A study led by researchers at University of Texas (UT) Southwestern Medical Center has uncovered a gene, β-Klotho, which is linked to the regulation of the social consumption of alcohol. The researchers found that a gene variant, detected in approximately 40% of the 105,000 individuals within this study, is associated with a decreased desire to drink alcohol.
Details of the study appeared November 28 in the Proceedings of the National Academy of Sciences, in an article entitled, “KLB Is Associated with Alcohol Drinking, and Its Gene Product β-Klotho Is Necessary for FGF21 Regulation of Alcohol Preference.” The article describes how researchers compared the genetics of light and heavy social drinkers of European ancestry participating in nearly four dozen other large population studies worldwide. In addition to providing samples for genetic analysis, the participants answered questionnaires on their weekly drinking habits.
Heavy drinking was defined as more than 21 drinks per week for men and more than 14 drinks per week for women. Light drinking was considered to be 14 drinks or less per week for men and seven drinks or less per week for women. A “drink” was the equivalent of a small glass or wine or a half pint of beer.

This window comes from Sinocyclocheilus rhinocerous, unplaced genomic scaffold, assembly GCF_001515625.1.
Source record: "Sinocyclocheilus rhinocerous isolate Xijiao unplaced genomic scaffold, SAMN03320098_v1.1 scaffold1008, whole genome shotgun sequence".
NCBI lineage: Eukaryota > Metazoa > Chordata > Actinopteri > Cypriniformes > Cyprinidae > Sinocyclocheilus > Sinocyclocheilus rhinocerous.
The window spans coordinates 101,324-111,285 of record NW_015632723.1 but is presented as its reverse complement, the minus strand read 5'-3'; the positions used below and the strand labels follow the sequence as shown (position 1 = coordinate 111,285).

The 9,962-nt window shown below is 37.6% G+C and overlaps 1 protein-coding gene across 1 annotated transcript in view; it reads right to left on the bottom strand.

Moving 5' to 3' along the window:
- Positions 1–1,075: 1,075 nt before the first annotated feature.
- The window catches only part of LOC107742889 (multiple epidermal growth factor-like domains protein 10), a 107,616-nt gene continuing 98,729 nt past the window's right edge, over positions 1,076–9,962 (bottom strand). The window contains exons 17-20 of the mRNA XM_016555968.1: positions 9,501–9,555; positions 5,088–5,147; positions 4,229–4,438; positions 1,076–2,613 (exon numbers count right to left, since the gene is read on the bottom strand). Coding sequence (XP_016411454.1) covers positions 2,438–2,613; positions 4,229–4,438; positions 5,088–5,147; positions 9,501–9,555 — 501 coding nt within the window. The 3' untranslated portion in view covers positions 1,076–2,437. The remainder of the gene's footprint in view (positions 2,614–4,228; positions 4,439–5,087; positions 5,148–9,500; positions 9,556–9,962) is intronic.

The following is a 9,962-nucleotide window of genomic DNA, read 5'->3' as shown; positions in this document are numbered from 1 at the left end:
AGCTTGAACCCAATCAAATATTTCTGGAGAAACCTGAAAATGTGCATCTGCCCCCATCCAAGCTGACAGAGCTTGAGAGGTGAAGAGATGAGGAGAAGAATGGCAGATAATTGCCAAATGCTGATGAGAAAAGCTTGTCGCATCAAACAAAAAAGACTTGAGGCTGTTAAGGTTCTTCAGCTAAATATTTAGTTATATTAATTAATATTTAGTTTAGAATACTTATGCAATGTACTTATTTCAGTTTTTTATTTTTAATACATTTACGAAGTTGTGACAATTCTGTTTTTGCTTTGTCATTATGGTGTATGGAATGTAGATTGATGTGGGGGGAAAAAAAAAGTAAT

“We conducted a genome-wide association meta-analysis and replication study…and identified β-Klotho (KLB) as a locus associated with alcohol consumption,” wrote the authors of the PNAS study. “β-Klotho is an obligate coreceptor for the hormone FGF21 [fibroblast growth factor 21], which is secreted from the liver and implicated in macronutrient preference in humans.”
The β-Klotho protein is an essential receptor component for the endocrine FGFs, FGF19, and FGF21. Using mouse models and pharmacologic administration of FGF21, the researchers showed that β-Klotho in the brain controls alcohol drinking.
In this part of the study, mice genetically unable to produce β-Klotho were offered a choice between water and alcohol. The genetically altered mice preferred alcohol, even when they were given the hormone FGF21, indicating that FGF21's ability to suppress the preference for alcohol depends on the presence of β-Klotho.
“The gene in the current study seems to work via a feedback circuit that goes from the liver, which processes alcohol, to the brain, where β-Klotho and classic FGF21 receptors form a cellular machine, or receptor complex, which binds to the liver hormone FGF21 to signal the response to alcohol,” said David Mangelsdorf, Ph.D., a professor of molecular biology and pharmacology at UT Southwestern, and a corresponding author of the study.
“This is a hormone with some remarkable pharmacologic effects,” Dr. Mangelsdorf continued. “The current study suggests that the FGF21-β-Klotho pathway regulates alcohol consumption in humans and seems to point to a mechanism that we might be able to influence in order to reduce alcohol intake.”